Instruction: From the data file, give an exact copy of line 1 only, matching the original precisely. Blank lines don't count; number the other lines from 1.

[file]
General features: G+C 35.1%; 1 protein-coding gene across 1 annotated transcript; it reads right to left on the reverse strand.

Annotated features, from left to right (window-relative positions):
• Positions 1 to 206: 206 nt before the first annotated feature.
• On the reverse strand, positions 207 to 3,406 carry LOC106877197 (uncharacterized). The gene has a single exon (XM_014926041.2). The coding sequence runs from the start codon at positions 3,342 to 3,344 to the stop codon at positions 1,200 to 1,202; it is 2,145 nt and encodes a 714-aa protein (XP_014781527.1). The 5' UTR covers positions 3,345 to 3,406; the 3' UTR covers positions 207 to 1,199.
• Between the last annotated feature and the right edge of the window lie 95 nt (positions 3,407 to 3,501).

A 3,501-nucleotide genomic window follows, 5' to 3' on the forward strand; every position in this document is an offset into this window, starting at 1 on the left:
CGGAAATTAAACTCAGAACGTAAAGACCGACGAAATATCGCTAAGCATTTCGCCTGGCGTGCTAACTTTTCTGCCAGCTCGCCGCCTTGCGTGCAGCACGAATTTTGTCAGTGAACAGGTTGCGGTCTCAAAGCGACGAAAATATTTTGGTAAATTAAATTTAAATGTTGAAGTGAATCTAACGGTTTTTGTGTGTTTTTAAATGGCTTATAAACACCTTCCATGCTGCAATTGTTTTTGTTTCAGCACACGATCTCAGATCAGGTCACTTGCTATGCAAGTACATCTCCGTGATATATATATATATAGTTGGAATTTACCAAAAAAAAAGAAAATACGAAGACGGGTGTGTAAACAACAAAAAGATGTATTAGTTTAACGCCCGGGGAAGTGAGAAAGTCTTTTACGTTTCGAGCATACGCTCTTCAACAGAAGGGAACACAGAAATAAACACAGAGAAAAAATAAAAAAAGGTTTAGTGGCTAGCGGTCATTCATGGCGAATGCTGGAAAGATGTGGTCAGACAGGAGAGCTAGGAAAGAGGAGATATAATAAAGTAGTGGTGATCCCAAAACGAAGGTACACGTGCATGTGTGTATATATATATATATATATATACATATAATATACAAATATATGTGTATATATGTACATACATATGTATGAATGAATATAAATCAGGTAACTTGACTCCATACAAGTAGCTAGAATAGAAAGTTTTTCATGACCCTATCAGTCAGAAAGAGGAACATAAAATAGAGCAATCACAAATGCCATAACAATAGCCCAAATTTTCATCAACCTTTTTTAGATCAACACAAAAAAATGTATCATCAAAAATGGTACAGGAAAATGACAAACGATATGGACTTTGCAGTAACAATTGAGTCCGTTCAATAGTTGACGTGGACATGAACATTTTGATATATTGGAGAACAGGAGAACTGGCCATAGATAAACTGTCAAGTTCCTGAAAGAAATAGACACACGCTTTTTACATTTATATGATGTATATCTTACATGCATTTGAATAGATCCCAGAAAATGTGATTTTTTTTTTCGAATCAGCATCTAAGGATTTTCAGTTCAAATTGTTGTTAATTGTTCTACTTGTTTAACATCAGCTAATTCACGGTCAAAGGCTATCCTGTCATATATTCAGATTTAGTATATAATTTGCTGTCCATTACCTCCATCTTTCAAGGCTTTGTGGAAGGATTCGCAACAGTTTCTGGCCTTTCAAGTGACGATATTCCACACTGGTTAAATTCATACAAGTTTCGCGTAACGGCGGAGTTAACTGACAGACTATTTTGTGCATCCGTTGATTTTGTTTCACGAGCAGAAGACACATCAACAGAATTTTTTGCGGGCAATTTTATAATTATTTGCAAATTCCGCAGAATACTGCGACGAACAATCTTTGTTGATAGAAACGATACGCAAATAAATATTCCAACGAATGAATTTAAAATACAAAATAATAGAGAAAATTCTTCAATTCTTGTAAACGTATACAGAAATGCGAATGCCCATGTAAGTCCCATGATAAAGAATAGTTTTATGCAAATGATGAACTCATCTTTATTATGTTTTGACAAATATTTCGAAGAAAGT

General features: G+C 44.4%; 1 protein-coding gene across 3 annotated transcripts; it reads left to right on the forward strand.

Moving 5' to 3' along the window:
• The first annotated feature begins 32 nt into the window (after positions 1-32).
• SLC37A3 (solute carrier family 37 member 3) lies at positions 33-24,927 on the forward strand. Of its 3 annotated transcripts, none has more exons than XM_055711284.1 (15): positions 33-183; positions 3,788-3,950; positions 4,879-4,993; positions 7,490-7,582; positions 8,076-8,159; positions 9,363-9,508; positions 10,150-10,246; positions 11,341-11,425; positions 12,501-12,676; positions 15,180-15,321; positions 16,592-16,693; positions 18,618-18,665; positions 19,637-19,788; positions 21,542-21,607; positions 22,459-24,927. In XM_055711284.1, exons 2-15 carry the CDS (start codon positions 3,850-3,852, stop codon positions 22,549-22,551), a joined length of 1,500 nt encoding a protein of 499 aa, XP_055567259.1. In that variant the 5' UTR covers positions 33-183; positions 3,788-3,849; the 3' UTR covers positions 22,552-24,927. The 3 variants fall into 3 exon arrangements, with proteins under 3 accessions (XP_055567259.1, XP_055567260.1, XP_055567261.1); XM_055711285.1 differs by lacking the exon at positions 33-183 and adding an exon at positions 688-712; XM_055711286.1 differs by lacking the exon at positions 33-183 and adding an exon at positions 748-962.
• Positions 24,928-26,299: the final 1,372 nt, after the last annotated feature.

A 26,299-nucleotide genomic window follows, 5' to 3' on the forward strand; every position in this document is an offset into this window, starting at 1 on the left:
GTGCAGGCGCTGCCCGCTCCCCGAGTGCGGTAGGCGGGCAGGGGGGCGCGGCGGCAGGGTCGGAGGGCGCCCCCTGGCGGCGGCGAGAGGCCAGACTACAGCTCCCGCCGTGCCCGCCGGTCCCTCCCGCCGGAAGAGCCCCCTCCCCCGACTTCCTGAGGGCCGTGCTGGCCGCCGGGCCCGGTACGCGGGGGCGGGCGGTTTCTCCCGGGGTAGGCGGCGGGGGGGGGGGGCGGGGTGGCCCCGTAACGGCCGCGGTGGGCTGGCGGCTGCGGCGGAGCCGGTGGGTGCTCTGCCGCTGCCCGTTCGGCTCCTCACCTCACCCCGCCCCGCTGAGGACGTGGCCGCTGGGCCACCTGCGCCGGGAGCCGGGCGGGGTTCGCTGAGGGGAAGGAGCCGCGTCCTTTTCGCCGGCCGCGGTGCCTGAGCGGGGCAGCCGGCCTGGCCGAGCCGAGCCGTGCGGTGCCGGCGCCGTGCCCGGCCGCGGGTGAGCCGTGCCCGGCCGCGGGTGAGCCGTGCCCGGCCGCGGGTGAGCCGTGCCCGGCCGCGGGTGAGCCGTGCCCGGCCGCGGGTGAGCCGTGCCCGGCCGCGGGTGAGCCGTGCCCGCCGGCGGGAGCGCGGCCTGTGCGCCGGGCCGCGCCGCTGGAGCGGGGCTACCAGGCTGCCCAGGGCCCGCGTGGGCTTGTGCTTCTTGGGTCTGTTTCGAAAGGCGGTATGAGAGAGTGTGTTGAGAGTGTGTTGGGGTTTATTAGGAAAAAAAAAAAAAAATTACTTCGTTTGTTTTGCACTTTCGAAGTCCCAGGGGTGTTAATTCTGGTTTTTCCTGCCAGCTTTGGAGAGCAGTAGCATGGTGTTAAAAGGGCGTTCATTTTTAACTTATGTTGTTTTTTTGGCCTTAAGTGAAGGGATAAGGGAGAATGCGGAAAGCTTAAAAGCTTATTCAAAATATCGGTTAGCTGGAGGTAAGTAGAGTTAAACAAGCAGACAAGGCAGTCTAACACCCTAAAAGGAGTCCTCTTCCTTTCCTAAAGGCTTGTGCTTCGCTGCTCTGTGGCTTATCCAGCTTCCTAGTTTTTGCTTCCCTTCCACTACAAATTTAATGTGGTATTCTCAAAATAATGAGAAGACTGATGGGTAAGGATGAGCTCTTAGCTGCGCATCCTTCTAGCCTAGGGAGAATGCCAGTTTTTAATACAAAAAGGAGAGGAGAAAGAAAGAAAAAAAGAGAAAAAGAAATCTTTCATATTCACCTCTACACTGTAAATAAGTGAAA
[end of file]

General features: G+C 35.1%; 1 protein-coding gene across 1 annotated transcript; it reads right to left on the reverse strand.